The recently announced $50 million emergency fund for koalas by the Federal Government has been called a ‘smokescreen’ by environmental group North East Forest Alliance (NEFA).
The funding comes from the federal government’s $2 billion bushfire relief fund that was announced by Prime Minister Scott Mossison on 6 January.
Announcing the koala funding Treasurer Josh Frydenberg referred to the Black Summer fires that raised approximately 10 million hectares of land, with 8.4 million hectares saying that ‘This has been an ecological disaster, a disaster that is still unfolding. We know that our native flora and fauna have been very badly damaged’ (ABC).
A NSW Parliament report in 2020 identified that koala populations across parts of Australia are on track to become extinct before 2050 unless ‘urgent government intervention’. This gives Australian’s now less than 30 years to turn this koala extinction threat around.
However, NEFA spokesperson Dailan Pugh said that Scott Morrison’s announcement of $50 million for koalas is just a smokescreen to cover-up his Government’s approval for increased logging and clearing of koala habitat, while allowing climate heating to run amok, threatening the future of both koalas and the Great Barrier Reef,
‘Without good policies on habitat protection and climate change no amount of money will save koalas,’ said Mr Pugh.
‘If Scott Morrison was fair dinkum about protecting koala habitat the first thing he would do is to stop their feed and roost trees being logged and cleared. Money is no good for koalas if they have nowhere to live.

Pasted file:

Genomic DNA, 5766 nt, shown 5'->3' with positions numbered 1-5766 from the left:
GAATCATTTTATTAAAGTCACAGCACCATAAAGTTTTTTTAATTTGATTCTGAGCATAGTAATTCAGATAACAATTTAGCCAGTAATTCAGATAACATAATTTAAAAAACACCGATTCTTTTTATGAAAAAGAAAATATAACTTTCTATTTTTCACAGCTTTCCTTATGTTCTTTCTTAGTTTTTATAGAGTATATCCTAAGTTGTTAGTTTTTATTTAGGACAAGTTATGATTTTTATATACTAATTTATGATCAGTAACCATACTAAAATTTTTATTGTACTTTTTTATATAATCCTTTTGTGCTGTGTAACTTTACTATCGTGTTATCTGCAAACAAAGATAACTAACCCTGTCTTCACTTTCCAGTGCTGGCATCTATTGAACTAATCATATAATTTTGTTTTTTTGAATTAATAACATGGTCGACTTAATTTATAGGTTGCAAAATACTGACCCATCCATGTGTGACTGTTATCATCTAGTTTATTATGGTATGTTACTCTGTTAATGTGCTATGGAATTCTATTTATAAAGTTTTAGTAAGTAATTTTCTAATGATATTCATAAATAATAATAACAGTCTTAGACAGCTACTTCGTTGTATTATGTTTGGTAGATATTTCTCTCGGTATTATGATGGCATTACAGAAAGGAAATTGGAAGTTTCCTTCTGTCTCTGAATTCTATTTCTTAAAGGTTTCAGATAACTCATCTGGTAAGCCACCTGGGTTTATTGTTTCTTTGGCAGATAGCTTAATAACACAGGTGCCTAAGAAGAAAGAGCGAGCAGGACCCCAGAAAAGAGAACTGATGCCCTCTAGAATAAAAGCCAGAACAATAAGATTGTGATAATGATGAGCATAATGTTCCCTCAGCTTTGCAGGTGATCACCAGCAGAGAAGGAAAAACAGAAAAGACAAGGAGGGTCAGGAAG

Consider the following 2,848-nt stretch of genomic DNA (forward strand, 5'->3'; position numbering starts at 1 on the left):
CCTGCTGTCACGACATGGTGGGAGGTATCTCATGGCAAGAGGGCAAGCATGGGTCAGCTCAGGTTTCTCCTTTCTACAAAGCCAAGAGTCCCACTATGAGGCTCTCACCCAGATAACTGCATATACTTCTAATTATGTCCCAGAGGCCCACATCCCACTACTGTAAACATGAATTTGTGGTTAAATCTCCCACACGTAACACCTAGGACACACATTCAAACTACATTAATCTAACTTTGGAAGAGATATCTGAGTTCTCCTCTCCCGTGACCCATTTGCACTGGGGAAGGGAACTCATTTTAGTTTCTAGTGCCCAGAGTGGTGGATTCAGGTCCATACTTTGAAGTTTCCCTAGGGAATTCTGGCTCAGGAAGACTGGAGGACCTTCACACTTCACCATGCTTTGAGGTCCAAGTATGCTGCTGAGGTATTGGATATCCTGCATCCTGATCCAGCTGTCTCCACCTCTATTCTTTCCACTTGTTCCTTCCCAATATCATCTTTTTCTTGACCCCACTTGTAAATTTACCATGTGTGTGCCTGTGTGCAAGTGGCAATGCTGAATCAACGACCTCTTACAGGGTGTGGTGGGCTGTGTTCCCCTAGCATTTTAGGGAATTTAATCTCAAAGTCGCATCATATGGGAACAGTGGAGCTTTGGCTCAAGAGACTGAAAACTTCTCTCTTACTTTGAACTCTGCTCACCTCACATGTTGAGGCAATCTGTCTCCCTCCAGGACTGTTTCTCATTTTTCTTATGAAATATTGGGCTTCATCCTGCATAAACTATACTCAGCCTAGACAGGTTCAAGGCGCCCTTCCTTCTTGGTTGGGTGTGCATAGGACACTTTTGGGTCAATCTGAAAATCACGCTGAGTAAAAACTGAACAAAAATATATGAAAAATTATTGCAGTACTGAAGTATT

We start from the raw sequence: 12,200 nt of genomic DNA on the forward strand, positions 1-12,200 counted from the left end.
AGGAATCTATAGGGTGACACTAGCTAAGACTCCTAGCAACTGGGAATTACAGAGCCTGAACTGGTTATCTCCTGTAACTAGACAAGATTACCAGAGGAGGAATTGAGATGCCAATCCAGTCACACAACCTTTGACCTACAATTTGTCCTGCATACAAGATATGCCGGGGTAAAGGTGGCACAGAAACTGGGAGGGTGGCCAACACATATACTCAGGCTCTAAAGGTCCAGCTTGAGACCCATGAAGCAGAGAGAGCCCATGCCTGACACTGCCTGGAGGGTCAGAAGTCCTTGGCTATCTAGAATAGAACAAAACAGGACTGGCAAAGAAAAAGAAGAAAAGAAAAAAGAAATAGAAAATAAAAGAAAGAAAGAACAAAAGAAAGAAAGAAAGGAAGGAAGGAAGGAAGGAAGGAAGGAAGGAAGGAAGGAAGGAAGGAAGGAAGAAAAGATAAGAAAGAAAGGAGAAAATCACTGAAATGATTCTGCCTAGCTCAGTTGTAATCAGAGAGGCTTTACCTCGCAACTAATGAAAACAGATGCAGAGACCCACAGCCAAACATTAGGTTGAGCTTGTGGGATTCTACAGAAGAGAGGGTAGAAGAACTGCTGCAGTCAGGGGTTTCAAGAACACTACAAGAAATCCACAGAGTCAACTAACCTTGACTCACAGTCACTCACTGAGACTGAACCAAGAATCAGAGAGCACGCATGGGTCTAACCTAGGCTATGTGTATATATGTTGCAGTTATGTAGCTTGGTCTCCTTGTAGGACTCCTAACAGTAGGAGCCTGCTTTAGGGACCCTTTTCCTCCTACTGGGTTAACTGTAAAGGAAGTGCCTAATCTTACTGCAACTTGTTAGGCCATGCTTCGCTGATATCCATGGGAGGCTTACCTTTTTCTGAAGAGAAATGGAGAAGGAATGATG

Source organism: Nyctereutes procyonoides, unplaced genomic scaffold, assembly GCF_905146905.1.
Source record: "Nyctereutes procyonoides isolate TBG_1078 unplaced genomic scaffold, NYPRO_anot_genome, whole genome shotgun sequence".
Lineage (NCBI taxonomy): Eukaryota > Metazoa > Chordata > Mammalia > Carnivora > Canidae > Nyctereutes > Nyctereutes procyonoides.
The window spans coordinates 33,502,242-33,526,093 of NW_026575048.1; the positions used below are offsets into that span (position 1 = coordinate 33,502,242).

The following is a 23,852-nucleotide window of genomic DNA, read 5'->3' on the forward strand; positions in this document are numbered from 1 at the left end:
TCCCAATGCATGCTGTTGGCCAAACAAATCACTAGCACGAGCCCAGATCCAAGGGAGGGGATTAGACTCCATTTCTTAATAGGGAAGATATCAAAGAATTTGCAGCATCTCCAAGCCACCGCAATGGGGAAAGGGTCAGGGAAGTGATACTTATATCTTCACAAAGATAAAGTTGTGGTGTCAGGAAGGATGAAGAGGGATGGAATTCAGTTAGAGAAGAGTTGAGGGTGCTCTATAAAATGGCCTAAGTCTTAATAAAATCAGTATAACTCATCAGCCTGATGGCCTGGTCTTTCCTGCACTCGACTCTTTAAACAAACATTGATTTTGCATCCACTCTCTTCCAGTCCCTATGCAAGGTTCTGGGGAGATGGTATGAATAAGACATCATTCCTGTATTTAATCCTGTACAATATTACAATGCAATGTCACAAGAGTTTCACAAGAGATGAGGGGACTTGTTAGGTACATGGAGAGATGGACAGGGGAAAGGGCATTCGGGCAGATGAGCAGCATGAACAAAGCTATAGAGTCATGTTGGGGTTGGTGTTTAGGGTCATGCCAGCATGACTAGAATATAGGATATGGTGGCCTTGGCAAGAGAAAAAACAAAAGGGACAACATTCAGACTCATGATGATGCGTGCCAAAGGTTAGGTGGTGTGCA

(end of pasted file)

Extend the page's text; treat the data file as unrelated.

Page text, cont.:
Climate action needed
‘The second is to take urgent and meaningful action on climate heating, as koalas and their feed trees have already been decimated by intensifying droughts and heatwaves in western NSW, and bushfires in coastal areas. If the Morrison Government doesn’t take urgent action on climate heating then neither koalas nor the Great Barrier Reef will have a future.
Regional Forest Agreement
‘When the Morrison Government issued an indefinite extension to the north-east NSW Regional Forest Agreement in 2018 they agreed to remove the need for Forestry Corporation to thoroughly search for koalas ahead of logging and protect all identified Koala High Use Areas from logging.
‘They also agreed to overriding the NSW Government’s own expert’s panel recommendations, supported by the EPA, to retain 25 koala feed trees per hectare in modelled high quality habitat, by reducing retention down to just 10 smaller trees.
‘Thanks to the Morrison Government we now have a shoddy process where a few small trees are protected in inaccurately modelled habitat, while loggers rampage through koala’s homes, and if a koala is seen in a tree then all they need to do is wait until it leaves before cutting its tree down.
‘Now Scott Morrison is allowing the Forestry Corporation to log identified refuges in burnt forests where koalas survived the fires.
‘The situation on private lands is just as dire. Morrison did nothing to save koala habitat when his State National Party colleagues declared war on koalas in mid 2020 and forced his Liberal colleagues to agree to remove protection for mapped core koala habitat and to open up protected environmental zones for logging. This too is covered by Morrison’s Regional Forest Agreement.’
‘If he really cared about the future of koalas the first thing Morrison needs to do is amend the Regional Forest Agreement to ensure there are surveys by independent experts to identify core koala habitat for protection before clearing or logging.
‘Paying for the surveys and providing assistance to affected landholders would be a good use of taxpayers money.
No new coal or gas
‘The second thing is to stop new coal and gas projects, because to have any chance of saving koalas and the Great Barrier Reef we must act urgently to reduce our CO2 emissions, rather than increasing them.
With the assistance of the Environmental Defenders Office, NEFA is challenging the validity of the North East NSW Regional Forest Agreement on the grounds that the Commonwealth has not duly considered climate change, threatened species and oldgrowth forest. The case is listed for hearing by the Federal Court on 28 March.
‘For the future of koalas, and our growing lists of threatened species, I hope we are successful’ Mr Pugh said.